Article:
Electrical Technology program instructor brings field and life techniques into the classroom

by Nyla on August 20, 2019 · 9:00 am

Electrical-Technology-program-instructor-Eric-LaumatiaIn 2013, Eric Laumatia completed a short-term training program to become an electrician. The education he received was important to his career growth, but equally important were friendships he developed while in class that included the instructor, Jim DeBerry, and fellow classmate, Frank Saavedra.

“I’d had a great group of instructors and made a comment to Jim that I would pay it forward and help up-and-coming electricians the way I’d been helped,” says Eric.

Fast-forward six years. Jim is now the program director for SJVC’s Electrical Technology program on the Ontario campus and Frank is one of the program’s instructors. Eric and Frank were still good friends. “That’s the thing about electricians; we stay in contact,” says Eric.

One day, Frank casually asked Eric if he remembered that last-day-of-school comment he had made to Jim. “I knew what he was talking about, and it still rang true for me,” says Eric. There was an instructor position open and Jim and Frank were calling in the marker.

Eric was open for a change. He was working 80-plus hours a week and very much wanted more time with his wife Ursula and their 10-year-old daughter Ato. “I was already looking for a job in the electrical field that would let me get some time back without taking a hit on my paycheck.”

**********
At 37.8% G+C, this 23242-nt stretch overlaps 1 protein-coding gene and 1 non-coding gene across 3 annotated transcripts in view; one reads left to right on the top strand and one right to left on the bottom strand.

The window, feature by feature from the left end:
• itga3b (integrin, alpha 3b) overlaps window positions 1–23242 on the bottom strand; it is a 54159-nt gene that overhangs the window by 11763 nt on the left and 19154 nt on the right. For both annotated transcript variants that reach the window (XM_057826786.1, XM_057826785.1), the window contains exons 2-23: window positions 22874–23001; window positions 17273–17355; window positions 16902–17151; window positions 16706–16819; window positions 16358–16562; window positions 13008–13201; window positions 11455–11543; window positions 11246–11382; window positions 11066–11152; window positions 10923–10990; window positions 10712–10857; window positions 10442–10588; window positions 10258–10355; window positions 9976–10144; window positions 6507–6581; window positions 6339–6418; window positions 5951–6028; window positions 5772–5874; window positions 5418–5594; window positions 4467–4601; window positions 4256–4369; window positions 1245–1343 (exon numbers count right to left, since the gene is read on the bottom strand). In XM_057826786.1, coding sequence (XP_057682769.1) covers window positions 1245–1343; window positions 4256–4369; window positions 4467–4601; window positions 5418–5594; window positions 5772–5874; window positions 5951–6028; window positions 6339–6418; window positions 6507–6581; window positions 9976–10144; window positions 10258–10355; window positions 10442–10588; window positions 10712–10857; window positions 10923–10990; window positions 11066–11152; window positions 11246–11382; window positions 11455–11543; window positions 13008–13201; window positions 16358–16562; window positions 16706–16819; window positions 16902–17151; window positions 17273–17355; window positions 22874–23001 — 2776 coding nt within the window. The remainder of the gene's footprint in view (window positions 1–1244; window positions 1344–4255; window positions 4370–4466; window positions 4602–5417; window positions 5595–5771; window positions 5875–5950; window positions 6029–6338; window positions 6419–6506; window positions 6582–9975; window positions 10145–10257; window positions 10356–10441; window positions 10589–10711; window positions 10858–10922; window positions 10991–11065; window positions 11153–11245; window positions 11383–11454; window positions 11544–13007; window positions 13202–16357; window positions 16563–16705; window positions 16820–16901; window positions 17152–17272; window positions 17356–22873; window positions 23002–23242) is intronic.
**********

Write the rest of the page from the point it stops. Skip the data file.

His work ethic made his current job a 24/7 commitment. “Everyone was on call,” he says. “We prided ourselves in being able to work when other people wouldn’t work.” That meant lots of hours, but also lots of earnings. “The money was great, but I didn’t have any time to be with my wife and my daughter and her activities.”

Frank was determined to pull Eric out of the field and into the classroom. “Frank gave me a good overview of what SJVC expects from instructors, where the program (Electrical Technology) stands and the labs that were being built.” The appeal was there.

He met with Jim to discuss the possibilities. “His first words to me were, ‘It’s about time’,” laughs Eric. All the elements came together. “It was exactly what I needed at the time,” says Eric.

Eric is just a few months into his new instructor position, but it feels very familiar to him. “This is my first teaching job, but I’ve spent many years teaching Sunday school and coaching sports,” he says. “I teach my class the same way I coach. I provide a lot of hands-on group activities and competition, with quizzes at the end.”

Some of Eric’s instruction can’t be found in books. “I write on the board every morning, under our ‘objectives’: Always be better than you were the day before,” he says. “I tell them to always be where they say they’re going to be. If you’re going to be at a job at a certain time; be there at that time. Always be accountable.”

Eric relates to his students because he knows their struggles. “It was not too long ago that I was in their shoes,” he says. “I understand the problems and challenges they are facing. A lot are dealing with cultural issues where education isn’t as important as that instant gratification of a paycheck. They limit their lives and potential based on immediate financial needs. But there’s a difference between a job and a career. A career is for the long run to support your family. A job is for right now.”